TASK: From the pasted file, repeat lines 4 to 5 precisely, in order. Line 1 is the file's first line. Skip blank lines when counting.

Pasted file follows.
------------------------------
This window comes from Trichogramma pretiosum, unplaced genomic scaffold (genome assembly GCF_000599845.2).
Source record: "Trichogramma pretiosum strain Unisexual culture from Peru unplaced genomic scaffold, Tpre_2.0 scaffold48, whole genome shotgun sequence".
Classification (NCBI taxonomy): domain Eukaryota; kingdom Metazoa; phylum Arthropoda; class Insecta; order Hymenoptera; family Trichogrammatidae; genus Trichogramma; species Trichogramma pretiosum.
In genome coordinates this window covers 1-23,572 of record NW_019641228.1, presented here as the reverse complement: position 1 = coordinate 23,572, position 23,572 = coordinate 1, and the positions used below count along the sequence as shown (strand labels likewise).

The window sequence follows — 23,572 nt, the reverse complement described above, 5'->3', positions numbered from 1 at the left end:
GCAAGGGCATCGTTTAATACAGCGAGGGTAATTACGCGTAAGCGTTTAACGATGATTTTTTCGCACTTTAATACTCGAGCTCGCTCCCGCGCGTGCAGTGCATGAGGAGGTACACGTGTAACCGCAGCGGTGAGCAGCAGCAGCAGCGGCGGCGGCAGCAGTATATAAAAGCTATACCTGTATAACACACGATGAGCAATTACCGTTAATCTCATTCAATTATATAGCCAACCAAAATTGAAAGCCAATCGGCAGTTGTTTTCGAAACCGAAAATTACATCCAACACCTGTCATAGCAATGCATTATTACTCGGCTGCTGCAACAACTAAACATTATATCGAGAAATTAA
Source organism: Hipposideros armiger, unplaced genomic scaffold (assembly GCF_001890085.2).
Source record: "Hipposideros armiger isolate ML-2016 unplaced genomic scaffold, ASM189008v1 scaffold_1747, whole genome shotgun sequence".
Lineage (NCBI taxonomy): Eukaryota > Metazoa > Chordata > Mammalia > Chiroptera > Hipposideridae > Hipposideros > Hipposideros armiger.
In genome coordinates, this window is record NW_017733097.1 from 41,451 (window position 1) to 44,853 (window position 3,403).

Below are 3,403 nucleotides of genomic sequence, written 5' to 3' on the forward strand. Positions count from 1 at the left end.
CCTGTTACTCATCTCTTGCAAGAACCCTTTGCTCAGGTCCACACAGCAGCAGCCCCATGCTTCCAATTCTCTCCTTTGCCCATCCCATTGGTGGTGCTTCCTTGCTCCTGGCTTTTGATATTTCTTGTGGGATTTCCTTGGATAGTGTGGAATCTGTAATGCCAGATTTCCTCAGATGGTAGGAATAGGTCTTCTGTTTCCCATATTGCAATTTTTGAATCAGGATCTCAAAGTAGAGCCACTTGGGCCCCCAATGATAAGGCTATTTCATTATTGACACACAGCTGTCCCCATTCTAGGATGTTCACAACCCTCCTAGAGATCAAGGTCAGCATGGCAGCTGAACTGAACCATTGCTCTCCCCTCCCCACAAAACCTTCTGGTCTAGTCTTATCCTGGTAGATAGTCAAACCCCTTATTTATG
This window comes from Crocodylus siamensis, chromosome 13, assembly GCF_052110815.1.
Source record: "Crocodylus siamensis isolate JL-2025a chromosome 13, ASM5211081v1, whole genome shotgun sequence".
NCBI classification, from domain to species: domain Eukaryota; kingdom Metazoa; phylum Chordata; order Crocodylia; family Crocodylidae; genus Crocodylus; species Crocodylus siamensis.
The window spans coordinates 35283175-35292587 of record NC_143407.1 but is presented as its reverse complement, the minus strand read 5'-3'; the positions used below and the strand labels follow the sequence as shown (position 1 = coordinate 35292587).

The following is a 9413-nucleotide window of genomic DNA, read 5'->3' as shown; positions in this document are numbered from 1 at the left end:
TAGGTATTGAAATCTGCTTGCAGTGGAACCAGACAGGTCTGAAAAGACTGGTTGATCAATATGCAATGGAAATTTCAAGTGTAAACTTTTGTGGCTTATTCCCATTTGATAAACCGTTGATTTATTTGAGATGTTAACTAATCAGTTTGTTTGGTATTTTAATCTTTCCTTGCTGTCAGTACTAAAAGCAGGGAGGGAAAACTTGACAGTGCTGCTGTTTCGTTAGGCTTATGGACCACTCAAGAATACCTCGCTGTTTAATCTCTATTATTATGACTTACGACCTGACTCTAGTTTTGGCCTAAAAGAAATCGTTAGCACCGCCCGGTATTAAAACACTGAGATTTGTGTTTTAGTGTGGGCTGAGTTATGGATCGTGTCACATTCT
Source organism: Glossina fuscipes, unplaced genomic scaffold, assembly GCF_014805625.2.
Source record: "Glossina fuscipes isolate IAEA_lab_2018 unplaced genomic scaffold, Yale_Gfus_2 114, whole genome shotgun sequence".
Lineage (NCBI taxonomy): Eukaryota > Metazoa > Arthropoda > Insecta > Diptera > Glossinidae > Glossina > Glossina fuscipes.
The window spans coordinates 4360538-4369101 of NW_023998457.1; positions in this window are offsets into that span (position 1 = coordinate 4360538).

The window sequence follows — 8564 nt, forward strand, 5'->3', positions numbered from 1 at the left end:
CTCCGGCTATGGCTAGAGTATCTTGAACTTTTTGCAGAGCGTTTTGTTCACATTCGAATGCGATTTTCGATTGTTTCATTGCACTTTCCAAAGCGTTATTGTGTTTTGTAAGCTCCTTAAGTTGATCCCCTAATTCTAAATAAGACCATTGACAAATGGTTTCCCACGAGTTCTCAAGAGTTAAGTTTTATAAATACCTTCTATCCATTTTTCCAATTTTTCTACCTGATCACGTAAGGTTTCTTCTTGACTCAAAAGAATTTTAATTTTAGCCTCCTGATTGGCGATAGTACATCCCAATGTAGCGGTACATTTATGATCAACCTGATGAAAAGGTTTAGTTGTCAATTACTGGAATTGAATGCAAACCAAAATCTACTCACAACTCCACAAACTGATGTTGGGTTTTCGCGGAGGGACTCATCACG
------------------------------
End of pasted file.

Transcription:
In genome coordinates this window covers 1-23,572 of record NW_019641228.1, presented here as the reverse complement: position 1 = coordinate 23,572, position 23,572 = coordinate 1, and the positions used below count along the sequence as shown (strand labels likewise).

The window sequence follows — 23,572 nt, the reverse complement described above, 5'->3', positions numbered from 1 at the left end: